My first time with the postfeminist, burlesque lit girl culture—pasties, G-strings, audience clapping to jiggling booties—I was in a fun little Brooklyn bar called the Way Station. I had, minutes before, read from my own work, what I thought was a wryly humorous and oh-so-literary postfeminist exploration of time, culture, and relationships. I knew the term “burlesque” had been thrown around on the billing, but to my Midwestern sensibilities, burlesque meant feathers and brief flashes of almost breast, the inner curves of almost vagina, with the full monty saved for fictional accounts. This, on the other hand, was a literary reading. So you can imagine my reaction to the dancer’s G-stringed ass shaking so close to my face I felt an instinct to throw up my hands in self-defense. I don’t think she meant to shake her booty in my face. Not mine particularly. It was coincidental. But it felt so personal at the time, in the moment so intentional, that I was certain something must be happening creatively. There were the dancer’s pastied breasts on my author page, alongside my book, compliments of my publisher’s well-intentioned marketing attempts. Cosmic. There was a message in this. I wasn’t quite sure what the message was except that it involved pasties and butt jiggling. All I knew for sure was that it was disconcerting to an oh-so-serious, postfeminist, gender explorer. Read More »

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Bookish Heroism, and Other News

February 6, 2013 | by

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  • Before they were stars: the wayward youth of Balzac, Flaubert, Baudelaire, and more. (And it was wayward!)
  • Bookish, a new website created by Penguin, Hachette, and Simon & Schuster, has launched. Check out Elizabeth Gilbert’s riposte to Philip Roth
  • How one man saved eight thousand precious volumes amid the violence in Timbuktu. 
  • We are psyched about the new Believer podcast, The Organist
  • A. L. Kennedy: “From here I can see the spine of The Wind in the Willows—the same volume I read in bed when I was a child. It has been my friend for more than 40 years, there for me, a kind light. Here is the volume of Raymond Carver I threw across the room when I was a student because it was so amazing, so tender with broken people. Here is Alasdair Gray and his mind-blowing Lanark, which taught me the courage inherent in thinking and creating when I had no courage of my own. Here is my library.”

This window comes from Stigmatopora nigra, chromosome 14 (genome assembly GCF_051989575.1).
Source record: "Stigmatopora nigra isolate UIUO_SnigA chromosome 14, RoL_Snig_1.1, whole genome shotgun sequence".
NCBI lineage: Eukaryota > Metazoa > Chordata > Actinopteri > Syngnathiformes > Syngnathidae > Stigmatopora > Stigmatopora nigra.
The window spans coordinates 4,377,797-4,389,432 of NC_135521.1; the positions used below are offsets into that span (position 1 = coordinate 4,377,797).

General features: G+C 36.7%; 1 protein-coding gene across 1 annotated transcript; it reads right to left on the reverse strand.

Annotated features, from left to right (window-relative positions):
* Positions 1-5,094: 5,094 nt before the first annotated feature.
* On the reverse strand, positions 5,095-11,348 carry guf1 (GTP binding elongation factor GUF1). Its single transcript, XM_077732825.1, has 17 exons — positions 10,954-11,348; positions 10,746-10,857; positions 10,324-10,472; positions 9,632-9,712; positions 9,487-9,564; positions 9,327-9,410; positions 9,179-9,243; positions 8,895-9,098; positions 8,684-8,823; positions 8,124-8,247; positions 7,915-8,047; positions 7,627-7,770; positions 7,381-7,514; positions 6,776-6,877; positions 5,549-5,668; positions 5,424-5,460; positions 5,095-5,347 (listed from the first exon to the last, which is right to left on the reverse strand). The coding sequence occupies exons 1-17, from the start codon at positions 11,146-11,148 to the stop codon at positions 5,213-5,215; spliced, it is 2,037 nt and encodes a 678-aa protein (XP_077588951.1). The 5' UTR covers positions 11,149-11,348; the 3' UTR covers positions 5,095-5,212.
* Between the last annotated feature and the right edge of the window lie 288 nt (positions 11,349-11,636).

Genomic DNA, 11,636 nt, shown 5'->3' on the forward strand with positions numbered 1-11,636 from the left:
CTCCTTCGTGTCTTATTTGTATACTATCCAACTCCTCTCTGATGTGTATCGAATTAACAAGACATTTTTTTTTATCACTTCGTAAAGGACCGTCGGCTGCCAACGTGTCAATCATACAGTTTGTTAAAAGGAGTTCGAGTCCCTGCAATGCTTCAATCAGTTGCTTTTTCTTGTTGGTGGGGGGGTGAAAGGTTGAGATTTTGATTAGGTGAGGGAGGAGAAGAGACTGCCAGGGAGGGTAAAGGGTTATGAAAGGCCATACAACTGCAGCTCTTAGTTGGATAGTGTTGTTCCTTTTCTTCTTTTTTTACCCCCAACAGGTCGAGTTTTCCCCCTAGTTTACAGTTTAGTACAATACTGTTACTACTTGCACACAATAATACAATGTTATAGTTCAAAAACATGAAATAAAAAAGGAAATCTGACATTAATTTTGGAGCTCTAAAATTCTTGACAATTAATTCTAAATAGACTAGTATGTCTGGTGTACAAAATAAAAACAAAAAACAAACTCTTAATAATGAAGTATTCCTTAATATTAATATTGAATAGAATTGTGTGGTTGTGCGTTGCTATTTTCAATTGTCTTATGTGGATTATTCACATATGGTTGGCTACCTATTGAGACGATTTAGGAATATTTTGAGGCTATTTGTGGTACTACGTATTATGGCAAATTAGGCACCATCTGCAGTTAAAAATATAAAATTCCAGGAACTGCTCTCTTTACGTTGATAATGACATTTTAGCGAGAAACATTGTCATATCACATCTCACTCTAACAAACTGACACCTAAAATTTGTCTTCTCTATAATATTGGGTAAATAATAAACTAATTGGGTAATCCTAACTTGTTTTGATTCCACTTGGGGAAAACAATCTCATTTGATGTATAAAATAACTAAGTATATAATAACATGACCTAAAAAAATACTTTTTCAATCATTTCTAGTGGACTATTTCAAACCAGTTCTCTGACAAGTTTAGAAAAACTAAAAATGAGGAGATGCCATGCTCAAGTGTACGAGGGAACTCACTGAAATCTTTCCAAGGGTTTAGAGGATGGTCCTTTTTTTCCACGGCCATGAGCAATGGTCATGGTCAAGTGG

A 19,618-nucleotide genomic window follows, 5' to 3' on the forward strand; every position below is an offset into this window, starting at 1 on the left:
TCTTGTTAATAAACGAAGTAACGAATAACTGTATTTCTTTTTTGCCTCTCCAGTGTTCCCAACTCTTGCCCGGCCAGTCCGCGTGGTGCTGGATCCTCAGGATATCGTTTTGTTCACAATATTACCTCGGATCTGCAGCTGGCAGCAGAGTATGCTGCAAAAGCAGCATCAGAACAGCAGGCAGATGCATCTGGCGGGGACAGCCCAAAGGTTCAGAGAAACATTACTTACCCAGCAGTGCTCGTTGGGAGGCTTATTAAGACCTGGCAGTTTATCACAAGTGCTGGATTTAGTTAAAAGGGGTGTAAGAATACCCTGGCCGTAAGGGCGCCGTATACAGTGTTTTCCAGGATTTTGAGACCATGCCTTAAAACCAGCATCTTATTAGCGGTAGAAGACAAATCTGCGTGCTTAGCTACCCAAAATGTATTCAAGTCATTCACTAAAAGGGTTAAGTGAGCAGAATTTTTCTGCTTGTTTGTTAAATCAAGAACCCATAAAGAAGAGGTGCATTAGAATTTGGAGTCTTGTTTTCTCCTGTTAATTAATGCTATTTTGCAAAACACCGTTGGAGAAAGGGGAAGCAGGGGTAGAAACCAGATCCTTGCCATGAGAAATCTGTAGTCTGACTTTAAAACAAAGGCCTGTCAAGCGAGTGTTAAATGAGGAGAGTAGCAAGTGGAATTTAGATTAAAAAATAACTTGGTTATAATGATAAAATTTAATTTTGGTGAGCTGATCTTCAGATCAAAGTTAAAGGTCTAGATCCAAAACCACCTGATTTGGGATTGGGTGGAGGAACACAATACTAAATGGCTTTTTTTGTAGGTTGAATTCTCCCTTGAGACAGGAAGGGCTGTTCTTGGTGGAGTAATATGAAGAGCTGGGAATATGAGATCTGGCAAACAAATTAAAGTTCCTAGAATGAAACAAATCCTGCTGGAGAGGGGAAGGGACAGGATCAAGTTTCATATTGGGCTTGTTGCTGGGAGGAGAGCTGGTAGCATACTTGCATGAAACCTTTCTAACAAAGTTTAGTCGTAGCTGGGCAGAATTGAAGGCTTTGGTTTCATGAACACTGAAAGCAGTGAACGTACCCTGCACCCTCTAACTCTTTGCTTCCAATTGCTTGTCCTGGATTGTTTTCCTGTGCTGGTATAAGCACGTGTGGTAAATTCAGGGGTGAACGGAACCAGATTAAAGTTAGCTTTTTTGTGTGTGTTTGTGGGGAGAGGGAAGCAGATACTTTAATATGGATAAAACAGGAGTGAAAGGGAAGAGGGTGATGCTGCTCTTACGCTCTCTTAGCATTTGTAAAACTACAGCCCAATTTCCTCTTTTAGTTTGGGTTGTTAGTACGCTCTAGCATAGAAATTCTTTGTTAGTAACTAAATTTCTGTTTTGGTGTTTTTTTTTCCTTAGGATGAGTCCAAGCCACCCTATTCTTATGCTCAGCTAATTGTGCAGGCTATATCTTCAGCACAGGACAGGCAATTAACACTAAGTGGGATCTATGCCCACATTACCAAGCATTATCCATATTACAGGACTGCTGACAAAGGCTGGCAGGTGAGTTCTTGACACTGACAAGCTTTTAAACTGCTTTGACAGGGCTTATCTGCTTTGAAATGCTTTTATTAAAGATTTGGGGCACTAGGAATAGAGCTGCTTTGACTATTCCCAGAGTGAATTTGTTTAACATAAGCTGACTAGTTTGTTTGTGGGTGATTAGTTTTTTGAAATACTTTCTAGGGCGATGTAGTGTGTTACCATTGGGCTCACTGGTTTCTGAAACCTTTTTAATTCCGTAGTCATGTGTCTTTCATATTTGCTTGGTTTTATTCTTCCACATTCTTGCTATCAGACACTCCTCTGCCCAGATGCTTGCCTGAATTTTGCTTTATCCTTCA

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    1 COMMENT

    Old New York

    December 18, 2012 | by

    The Sixth Avenue El train has just cleared the steep bend off Third Street. It is now picking up speed and will, any moment now, bolt uptown. Next stop, Eighth Street, then past Jefferson Market, Fourteenth Street, then all the way north till it reaches Fifty-Ninth Street. But perhaps it is not racing up at all but grinding to a stop after that notoriously difficult curve before Bleeker Street. It’s hard to tell. The blue lettering on the train’s marker light must spell something, but it’s hard to decipher this as well. Under the el two vehicles seem to know where they’re headed. To the left of the train, on the corner of Sixth and Cornelia, a scrawny, wedge-shaped, twelve-story high-rise strains to look taller than it is. Its numberless lighted windows suggest that, despite darkness everywhere, this is by no means nighttime, but evening, maybe early evening. The building’s residents are probably preparing dinner, some just walking in after work, others listening to the radio, the children are doing homework.

    This is 1922, and this is Sloan country. Read More »